We consider the problem of explaining a tractable deep probabilistic model, the Sum-Product Networks (SPNs).To this effect, we define the notion of a context-specific independence tree and present an iterative algorithm that converts an SPN to a CSI-tree. The resulting CSI-tree is both interpretable and explainable to the domain expert. To further compress the tree, we approximate the CSIs by fitting a supervised classifier. Our extensive empirical evaluations on synthetic, standard, and real-world clinical data sets demonstrate that the resulting models exhibit superior explainability without loss in performance.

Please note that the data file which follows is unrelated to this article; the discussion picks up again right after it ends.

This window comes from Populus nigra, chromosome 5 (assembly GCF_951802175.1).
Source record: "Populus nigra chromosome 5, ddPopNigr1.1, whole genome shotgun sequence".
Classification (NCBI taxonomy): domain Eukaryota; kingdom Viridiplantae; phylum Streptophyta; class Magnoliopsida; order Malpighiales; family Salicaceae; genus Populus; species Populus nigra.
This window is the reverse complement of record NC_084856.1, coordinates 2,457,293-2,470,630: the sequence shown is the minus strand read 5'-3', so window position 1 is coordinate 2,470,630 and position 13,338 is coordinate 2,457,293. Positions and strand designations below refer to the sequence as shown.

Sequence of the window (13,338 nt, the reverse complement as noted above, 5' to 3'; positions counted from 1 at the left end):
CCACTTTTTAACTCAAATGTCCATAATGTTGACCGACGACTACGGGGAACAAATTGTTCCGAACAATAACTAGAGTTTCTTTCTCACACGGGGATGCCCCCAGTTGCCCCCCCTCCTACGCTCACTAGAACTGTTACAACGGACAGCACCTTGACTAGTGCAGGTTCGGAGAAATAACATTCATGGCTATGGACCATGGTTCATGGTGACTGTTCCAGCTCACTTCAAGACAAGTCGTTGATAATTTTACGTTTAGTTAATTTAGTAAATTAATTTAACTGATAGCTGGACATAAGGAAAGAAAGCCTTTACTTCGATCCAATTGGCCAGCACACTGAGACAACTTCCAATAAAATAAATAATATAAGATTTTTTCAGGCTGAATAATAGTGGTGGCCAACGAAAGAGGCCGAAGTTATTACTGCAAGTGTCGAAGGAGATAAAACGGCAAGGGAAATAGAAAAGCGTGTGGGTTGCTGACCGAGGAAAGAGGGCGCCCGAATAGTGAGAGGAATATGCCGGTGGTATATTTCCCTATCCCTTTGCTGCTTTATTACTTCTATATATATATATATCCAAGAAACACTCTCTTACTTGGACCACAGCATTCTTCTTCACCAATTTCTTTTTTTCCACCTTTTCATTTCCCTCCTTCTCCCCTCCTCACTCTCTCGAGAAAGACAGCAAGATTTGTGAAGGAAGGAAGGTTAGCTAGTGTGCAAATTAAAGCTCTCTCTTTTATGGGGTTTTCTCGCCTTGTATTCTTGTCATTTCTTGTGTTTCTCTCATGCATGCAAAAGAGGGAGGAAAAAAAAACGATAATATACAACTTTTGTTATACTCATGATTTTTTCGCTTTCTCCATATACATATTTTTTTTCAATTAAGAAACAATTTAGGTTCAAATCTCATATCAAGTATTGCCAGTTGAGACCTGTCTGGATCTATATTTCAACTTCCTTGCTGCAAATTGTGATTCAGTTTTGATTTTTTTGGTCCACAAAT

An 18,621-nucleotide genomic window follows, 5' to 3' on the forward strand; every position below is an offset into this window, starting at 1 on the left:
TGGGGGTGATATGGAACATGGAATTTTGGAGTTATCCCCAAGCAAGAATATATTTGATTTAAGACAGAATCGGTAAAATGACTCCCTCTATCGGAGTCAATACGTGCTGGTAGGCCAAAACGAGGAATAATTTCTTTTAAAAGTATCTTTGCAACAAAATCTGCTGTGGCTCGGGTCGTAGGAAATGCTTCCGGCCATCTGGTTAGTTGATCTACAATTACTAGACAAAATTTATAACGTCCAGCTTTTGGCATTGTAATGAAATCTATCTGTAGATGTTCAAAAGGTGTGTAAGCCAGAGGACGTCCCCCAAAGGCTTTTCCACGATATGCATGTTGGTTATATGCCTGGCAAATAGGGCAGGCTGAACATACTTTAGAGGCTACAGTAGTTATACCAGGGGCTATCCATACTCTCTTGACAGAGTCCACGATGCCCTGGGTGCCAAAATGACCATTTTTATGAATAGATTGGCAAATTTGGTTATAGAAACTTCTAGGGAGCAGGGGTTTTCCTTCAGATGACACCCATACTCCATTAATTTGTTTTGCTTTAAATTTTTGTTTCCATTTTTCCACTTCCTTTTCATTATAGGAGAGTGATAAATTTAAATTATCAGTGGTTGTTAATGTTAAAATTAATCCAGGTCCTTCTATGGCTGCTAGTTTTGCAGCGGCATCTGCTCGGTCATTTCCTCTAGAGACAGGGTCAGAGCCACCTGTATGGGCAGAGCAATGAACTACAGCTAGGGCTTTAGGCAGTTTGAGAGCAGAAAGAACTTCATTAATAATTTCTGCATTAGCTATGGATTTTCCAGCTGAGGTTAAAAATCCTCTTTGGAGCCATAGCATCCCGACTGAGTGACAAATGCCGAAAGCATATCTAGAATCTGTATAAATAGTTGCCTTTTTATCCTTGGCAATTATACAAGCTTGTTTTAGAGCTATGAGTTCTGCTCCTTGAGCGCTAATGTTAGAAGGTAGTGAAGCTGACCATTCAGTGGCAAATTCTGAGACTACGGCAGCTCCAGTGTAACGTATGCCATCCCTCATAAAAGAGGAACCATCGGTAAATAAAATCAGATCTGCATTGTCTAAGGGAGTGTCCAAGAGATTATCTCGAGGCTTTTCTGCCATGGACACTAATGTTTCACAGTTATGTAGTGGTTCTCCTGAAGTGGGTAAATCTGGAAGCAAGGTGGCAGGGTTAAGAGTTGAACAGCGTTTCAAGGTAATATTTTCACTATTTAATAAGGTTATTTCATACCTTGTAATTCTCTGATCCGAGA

While probabilistic models are an important tool for studying causality, doing so suffers from the intractability of inference. As a step towards tractable causal models, we consider the problem of learning interventional distributions using sum-product networks (SPNs) that are over-parameterized by gate functions, e.g., neural networks. Providing an arbitrarily intervened causal graph as input, effectively subsuming Pearl's do-operator, the gate function predicts the parameters of the SPN. The resulting interventional SPNs are motivated and illustrated by a structural causal model themed around personal health. Our empirical evaluation on three benchmark data sets as well as a synthetic health data set clearly demonstrates that interventional SPNs indeed are both expressive in modelling and flexible in adapting to the interventions.